Harvard Women's Health Watch

Antioxidant-rich diet protects women's hearts

Research finds that putting the right blend of nutrients on your plate can protect against heart disease.

When choosing whether to eat a cookie or orange, or deciding between a dinner roll or side of broccoli, factor this into your decision: a study in the October issue of The American Journal of Medicine found that a diet high in fruit, as well as vegetables and whole grains, just might prevent you from having a heart attack.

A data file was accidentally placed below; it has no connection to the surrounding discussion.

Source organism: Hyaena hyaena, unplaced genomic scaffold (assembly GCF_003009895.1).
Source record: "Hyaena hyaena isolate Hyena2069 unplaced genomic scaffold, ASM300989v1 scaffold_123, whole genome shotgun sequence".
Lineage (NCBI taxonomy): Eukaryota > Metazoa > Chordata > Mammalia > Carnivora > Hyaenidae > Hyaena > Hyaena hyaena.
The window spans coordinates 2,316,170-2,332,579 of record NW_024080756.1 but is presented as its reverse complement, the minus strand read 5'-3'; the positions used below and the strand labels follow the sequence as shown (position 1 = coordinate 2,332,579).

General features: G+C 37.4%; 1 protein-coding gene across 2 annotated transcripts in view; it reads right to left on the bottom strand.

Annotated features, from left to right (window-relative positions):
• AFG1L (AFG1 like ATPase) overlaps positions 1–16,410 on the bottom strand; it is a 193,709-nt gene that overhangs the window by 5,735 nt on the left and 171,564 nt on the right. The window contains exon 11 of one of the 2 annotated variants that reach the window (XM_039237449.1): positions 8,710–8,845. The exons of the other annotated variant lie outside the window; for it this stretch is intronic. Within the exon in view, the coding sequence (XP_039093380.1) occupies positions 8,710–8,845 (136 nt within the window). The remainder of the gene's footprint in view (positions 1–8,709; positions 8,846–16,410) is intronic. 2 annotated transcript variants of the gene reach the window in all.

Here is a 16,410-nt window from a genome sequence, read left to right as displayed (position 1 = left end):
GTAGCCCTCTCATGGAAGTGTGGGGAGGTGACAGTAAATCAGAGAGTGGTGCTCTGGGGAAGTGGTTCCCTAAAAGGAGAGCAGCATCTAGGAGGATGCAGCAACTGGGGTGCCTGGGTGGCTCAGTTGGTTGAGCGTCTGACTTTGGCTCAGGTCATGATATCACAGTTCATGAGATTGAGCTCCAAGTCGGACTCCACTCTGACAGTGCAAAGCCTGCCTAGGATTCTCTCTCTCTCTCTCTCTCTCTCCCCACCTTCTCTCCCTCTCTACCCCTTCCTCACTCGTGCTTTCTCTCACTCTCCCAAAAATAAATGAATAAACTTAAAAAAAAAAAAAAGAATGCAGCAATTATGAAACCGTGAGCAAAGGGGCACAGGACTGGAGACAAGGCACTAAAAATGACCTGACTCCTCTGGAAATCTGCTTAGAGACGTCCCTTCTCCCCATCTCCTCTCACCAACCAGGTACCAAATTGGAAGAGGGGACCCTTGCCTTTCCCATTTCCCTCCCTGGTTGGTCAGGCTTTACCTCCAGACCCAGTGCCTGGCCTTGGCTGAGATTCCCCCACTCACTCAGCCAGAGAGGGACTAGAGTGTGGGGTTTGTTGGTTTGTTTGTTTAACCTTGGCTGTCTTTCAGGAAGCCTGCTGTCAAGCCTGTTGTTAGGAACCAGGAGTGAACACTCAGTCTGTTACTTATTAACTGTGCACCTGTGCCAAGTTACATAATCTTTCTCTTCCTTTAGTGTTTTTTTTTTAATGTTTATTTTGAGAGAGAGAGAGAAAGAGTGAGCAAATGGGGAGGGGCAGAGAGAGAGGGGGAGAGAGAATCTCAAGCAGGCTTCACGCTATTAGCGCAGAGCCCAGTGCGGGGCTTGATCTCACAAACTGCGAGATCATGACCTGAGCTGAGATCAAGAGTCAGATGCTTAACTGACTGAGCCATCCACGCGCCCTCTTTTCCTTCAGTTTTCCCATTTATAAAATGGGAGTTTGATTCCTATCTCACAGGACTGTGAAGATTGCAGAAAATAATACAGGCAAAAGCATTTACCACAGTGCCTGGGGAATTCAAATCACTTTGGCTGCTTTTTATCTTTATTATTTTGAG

Heart disease and the artery damage that causes it are linked to increases in dangerous molecules called reactive oxygen species, which can occur from the aging process. These molecules can damage cells, contributing to conditions ranging from cancer to heart disease. Antioxidants go after these molecules and destroy them, which may be why studies have linked an antioxidant-rich diet to lower rates of heart disease.

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